SUTD to offer new undergrad degree in design and artificial intelligence

Students will be exposed to areas of design such as user interface/user experience (UI/UX), product, systems, built environment, and data-driven design. ST PHOTO: KUA CHEE SIONG

SINGAPORE - Artificial intelligence (AI) technologies can benefit designers, if they know how to harness them.

Statistical data can be used to predict an outcome - a method known as predictive modelling. In urban planning for example, demand for public trains can be forecasted in order to create more efficient public transport deployment plans.

To equip students with such skills, the Singapore University of Technology and Design (SUTD) has launched a new undergraduate degree in design and AI, in anticipation of a growing demand for talents who can combine expertise in design innovation with AI technology.

The 3 ½-year programme - the first of its kind in Singapore - will take in students this academic year, which starts in May, SUTD said on Friday (Jan 10).

Students will be exposed to areas of design such as user interface/user experience (UI/UX), product, systems, built environment, and data-driven design.

They will also learn to use AI technologies and algorithms to produce better design and applications.

Graduates of this programme will be able to work as data scientists and data visualisation specialists in industries such as urban planning, product design and telecommunications, the university said.

Established in 2009, SUTD is the fourth autonomous university in Singapore and focuses on engineering, innovation and design.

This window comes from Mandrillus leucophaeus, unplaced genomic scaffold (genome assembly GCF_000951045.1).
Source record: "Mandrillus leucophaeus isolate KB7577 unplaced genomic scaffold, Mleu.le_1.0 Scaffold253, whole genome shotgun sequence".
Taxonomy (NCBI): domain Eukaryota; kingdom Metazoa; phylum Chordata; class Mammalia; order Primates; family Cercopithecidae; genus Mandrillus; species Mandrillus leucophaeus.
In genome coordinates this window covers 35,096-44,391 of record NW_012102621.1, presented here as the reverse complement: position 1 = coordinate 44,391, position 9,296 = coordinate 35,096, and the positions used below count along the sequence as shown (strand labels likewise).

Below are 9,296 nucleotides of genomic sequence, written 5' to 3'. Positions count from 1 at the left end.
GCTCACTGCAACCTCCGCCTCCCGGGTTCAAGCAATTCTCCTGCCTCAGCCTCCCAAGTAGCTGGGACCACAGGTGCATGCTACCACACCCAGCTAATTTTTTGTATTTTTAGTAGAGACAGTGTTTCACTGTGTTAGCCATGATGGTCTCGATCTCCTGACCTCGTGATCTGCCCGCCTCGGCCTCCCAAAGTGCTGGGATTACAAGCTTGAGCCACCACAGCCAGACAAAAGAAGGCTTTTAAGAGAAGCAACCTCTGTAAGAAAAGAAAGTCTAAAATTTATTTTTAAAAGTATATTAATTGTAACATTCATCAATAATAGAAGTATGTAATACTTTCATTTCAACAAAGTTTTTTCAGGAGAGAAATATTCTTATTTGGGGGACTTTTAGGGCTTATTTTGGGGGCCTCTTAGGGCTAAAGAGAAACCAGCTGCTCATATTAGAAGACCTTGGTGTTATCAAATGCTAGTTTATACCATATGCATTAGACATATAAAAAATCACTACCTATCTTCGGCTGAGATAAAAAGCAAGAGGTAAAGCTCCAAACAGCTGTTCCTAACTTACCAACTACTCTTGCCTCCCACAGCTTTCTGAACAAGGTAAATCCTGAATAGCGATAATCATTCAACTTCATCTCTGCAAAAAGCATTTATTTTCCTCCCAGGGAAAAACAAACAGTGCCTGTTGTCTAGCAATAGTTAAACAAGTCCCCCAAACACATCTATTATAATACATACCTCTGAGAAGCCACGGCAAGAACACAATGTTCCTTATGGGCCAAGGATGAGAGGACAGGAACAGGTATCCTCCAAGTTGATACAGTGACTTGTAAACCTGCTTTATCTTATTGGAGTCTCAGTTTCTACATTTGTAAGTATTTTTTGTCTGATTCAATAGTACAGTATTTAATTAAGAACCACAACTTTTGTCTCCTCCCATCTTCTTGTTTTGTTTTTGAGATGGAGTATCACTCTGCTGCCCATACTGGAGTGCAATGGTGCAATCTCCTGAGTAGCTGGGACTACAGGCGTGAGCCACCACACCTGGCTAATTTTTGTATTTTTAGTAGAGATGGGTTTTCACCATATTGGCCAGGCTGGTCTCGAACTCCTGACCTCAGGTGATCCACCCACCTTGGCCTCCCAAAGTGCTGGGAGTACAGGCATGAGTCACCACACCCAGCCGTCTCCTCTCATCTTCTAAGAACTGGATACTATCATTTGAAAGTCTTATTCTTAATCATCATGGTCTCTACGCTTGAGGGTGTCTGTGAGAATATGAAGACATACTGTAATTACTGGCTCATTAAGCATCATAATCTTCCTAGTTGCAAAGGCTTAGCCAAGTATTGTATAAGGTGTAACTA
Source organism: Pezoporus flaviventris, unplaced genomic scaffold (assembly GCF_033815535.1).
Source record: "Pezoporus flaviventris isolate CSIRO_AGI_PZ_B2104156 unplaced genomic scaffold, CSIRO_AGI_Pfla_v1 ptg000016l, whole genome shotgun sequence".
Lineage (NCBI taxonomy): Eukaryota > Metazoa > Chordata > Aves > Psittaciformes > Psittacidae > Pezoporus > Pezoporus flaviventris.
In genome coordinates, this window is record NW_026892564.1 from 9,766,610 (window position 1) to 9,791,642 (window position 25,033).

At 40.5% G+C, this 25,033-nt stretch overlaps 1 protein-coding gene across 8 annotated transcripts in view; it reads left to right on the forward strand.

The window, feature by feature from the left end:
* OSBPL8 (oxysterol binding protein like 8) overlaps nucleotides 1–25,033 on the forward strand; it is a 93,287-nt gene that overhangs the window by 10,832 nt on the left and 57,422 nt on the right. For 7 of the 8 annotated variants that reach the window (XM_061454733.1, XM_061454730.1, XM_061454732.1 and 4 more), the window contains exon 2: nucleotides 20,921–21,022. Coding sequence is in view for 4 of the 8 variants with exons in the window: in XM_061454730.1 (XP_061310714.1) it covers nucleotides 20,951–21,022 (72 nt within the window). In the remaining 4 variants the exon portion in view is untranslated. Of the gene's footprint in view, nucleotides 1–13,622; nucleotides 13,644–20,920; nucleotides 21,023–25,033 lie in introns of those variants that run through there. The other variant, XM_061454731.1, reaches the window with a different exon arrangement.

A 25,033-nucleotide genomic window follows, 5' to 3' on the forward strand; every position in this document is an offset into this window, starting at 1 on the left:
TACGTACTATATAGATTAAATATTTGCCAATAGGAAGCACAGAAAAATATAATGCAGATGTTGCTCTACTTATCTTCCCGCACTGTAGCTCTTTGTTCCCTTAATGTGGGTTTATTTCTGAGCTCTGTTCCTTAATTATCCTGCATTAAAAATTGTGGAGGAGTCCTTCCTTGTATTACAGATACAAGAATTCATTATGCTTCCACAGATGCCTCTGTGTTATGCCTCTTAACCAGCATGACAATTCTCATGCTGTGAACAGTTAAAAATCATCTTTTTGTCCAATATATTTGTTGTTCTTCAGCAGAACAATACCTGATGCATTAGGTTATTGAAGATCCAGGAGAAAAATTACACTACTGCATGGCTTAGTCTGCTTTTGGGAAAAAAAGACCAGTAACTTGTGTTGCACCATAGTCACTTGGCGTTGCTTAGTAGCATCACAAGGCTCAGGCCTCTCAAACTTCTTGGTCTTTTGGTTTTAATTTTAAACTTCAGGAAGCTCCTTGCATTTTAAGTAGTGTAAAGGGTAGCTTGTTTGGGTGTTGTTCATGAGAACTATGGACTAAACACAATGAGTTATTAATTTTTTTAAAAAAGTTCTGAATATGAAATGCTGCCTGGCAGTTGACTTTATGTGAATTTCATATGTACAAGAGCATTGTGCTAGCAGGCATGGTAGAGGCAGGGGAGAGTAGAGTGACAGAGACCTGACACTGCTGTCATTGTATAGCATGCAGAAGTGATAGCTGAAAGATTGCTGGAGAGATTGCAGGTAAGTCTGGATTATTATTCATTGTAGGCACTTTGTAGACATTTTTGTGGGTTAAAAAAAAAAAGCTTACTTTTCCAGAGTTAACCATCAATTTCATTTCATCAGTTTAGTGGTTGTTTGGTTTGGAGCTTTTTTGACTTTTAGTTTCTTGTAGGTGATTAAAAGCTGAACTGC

It said that the entry requirements for the new programme are the same as for its other four degrees: architecture and sustainable design; engineering product development; engineering systems and design; and information systems technology and design.

Generally, students should be competent in mathematics and the sciences, namely physics or chemistry.

Statistics provided by the university show that of the A Level students who were offered places in the university admission exercise last year, nearly all had taken mathematics at the H2 level, and eight in 10 scored at least a B.

Nearly all had also taken either physics or chemistry, or both, at the H2 Level, and nearly seven in 10 scored at least a B for either or both subjects.

SUTD president Chong Tow Chong said: "The recent announcements from Deputy Prime Minister Heng Swee Keat on the next steps in Singapore's Smart Nation journey underscore the importance of artificial intelligence and the role it will play in bringing about social and economic benefits.

"The main goal of the design and AI programme is to equip students with the ability to create human-centred design using data analysis and machine learning, which is AI-driven," added Professor Chong.

Jurong Pioneer Junior College graduate Michael Hoon, who read H2 maths, further maths and physics, and also took a H3 physics module offered by Nanyang Technological University, is interested in the new programme.

Said the 18-year-old: "I've always been interested in maths and science since I was young, for the most part, due to exposure from school teachers and researching a lot of information online.

"Both subjects are visibly all around us and pretty much serve as the foundations of our survival and development, and being able to apply and integrate the theoretical modelling we have learnt into our daily lives is pretty interesting too."

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